5 min read

TURNER Q&A: Lebawit Lily Girma

TURNER Q&A: Lebawit Lily Girma

As the founder of Tourism Lens and a full-time travel news reporter at Bloomberg Pursuits, Lebawit Lily Girma’s passion for storytelling is only matched by her curiosity for uncovering the essence of a destination. With over 15 years of immersion in the travel industry, she covers global tourism through a lens of sustainability, with bylines in esteemed publications such as BBC, Condé Nast Traveler, Skift and National Geographic Traveler, among many others. TURNER hopped on Zoom recently to get Lily's thoughts on a wide variety of topics…

Can you share more about your journey from being a corporate attorney in Washington DC to becoming a full-time travel news reporter and freelance journalist?

I was pretty burnt out as an attorney. I came out of law school and went straight into a major corporate firm. At some point, it just hit me that this was not the life that I wanted and that I wasn't passionate about the work I was doing. I'm the kind of person that needs to be passionate about what I do.

Travel has always been part of my life. I just had never stopped long enough to think that perhaps it could become work. I also loved to write, so I decided to take a sabbatical. I took a break for about six weeks, which turned into five months. And during that time, I taught myself travel photography. Jamaica was the first place I went, and it just slowly evolved from there. I started a travel blog and started showcasing lesser-known activities and places in the Caribbean, which resonated with readers. That's where it all began.

Your coverage of the Caribbean is definitely different from the usual “hotels-and-beaches” stories.

That started when I began spending long periods on the ground in destinations — more so than most journalists who just fly in for a week or so. I was based in the Caribbean. I would spend my winters in Jamaica, Belize, Grenada, and the Dominican Republic. I spent all of this time just being there, seeing how tourism works and having really unique experiences. That's the kind of travel I've always known growing up and living in other places around the world. I was looking for authenticity, for cultural immersion and connection with people. That always led me to community tourism experiences or just very unique cultural festivals. And I just kept thinking to myself, “well, that's weird because I've never read about this in magazines when it comes to the Caribbean.” And I'd wonder why that is, because all of these experiences are just incredible.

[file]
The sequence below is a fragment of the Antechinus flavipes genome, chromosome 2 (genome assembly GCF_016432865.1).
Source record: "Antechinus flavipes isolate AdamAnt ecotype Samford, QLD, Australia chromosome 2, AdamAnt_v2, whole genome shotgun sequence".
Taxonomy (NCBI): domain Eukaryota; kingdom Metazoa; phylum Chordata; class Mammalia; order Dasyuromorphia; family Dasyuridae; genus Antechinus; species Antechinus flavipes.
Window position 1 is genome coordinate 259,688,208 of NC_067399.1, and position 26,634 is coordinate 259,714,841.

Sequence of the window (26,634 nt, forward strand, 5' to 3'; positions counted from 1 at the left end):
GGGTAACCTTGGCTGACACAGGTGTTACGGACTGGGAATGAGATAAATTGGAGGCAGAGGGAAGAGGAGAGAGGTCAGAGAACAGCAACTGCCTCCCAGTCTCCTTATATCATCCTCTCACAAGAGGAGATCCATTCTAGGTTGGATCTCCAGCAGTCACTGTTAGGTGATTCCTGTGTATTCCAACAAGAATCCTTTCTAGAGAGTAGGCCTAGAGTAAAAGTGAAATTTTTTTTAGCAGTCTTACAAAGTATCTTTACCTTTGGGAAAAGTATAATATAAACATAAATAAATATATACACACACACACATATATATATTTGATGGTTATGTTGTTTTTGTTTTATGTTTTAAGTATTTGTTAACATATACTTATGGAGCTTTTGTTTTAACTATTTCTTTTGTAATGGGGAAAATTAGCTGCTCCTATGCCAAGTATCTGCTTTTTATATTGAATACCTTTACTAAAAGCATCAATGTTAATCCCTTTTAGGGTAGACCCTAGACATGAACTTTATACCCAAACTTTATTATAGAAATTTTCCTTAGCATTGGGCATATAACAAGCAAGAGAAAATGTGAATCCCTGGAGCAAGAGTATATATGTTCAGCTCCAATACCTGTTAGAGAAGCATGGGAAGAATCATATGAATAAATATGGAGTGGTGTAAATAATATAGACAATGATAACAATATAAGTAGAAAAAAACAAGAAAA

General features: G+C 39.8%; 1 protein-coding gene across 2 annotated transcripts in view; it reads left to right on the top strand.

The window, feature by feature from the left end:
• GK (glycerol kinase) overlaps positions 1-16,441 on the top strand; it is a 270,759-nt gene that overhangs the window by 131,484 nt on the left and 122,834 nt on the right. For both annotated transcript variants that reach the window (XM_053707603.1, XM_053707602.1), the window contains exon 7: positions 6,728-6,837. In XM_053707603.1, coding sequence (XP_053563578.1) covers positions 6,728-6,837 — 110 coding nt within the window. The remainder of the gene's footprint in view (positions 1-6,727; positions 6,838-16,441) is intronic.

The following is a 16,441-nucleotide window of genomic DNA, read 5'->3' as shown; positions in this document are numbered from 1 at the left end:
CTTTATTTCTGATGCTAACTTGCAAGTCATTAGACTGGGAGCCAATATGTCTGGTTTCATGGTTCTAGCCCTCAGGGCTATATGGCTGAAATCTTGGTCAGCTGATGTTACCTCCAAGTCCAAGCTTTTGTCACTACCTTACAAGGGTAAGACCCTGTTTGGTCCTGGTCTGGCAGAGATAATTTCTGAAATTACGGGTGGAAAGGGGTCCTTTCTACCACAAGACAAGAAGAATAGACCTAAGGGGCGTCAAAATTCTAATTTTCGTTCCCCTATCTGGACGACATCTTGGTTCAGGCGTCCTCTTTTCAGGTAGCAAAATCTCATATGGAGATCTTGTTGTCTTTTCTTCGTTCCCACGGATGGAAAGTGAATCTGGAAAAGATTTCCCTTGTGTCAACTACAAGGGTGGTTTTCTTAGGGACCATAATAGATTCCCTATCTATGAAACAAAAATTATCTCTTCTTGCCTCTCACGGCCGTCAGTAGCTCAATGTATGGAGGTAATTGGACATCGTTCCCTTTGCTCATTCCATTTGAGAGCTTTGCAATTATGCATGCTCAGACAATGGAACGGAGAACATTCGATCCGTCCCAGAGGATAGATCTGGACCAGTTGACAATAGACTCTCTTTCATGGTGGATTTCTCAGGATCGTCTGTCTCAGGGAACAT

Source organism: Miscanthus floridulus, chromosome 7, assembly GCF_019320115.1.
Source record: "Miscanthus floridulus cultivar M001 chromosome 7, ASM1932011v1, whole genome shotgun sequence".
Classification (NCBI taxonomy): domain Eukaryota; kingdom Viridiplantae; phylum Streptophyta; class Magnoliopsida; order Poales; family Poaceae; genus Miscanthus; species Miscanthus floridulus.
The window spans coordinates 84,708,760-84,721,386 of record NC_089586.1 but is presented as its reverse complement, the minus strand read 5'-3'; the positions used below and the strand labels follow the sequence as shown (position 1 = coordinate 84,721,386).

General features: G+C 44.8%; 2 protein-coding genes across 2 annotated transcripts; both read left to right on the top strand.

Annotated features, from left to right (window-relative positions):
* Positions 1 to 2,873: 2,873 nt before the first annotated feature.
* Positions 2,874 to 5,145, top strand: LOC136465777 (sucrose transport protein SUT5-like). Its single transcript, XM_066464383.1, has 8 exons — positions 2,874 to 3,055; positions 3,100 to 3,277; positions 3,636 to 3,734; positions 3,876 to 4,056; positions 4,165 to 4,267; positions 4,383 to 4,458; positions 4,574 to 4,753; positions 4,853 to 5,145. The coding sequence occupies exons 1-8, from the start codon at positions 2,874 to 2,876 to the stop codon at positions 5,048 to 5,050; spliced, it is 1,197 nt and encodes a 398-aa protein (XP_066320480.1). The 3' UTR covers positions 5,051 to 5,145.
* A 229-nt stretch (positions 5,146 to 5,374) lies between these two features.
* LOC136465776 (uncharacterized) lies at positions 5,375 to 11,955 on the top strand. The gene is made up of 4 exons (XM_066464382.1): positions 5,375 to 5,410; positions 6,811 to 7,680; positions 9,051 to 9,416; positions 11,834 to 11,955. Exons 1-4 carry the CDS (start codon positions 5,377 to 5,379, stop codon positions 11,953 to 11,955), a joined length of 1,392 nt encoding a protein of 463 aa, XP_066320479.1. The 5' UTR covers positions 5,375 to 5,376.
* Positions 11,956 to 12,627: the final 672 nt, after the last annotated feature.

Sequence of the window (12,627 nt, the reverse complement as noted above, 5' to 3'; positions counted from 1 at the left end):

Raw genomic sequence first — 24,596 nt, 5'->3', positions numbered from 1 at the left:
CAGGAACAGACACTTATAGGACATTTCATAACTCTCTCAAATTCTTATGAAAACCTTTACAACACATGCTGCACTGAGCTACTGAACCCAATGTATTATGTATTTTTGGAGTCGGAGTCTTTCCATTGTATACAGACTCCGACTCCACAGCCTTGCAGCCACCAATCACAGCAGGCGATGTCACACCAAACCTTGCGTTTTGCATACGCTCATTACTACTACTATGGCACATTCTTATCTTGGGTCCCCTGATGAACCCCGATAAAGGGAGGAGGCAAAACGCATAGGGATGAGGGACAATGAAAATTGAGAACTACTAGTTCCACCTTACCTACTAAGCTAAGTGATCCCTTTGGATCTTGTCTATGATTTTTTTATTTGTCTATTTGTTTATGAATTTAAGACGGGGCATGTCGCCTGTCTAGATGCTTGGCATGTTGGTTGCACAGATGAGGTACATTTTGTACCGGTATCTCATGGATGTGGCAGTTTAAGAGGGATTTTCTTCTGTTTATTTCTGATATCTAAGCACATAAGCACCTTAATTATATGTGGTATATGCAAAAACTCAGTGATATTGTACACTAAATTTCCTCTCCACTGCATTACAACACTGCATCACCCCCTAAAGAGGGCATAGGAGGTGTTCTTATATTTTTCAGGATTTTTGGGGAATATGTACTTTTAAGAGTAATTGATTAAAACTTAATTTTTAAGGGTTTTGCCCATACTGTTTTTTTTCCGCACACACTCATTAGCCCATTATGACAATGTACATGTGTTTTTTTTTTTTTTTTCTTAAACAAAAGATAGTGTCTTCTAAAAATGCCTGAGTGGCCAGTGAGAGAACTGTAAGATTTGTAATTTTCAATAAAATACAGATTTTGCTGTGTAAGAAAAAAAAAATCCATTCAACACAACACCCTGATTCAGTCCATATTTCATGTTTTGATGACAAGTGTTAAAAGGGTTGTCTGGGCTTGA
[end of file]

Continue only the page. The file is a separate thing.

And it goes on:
So, I started showcasing that in Jamaica, for example. Things like the Accompong Maroon Festival in January or Treasure Beach, which is much better known now. I felt those experiences were much more representative of Jamaica than the all-inclusive resorts. I've never been an all-inclusive person. I've always preferred staying in family-owned or boutique hotels. It's not really a matter of budget or luxury really; these are mostly properties run by people who are from the place or who have lived in the destination for a long time and cared about it.


When did sustainable tourism really start to become your focus?

I became a guidebook author for Moon Guides, and the nice thing about Moon was that they wanted authors who either lived in or were experts in the destination. They also sought writers with more of a DE&I lens. For my guidebook on the Dominican Republic, I ended up staying a whole year while I was writing it. I was fully immersed, and I went from province to province. I was very fortunate I could do that as a freelancer.

I started to notice a lot of things overall about how tourism functions in the Caribbean — what people don't really know about it, and some of the stereotypes that persist about places like the Dominican Republic. The Dominican Republic could be the most misunderstood destination in the Caribbean. People don't get that it has incredibly diverse and interesting places beyond Punta Cana. I mean, from history to food to the places that you can stay there, and not just the resorts, but the eco-lodges or homestays. There are diverse inland nature and mountain towns that can be quite high-end actually. It’s just a very interesting country and most people don't really know much about it other than Punta Cana or the beaches.

Like any trend, “sustainable tourism” has become a bit of a catch-all term. What does it mean to you?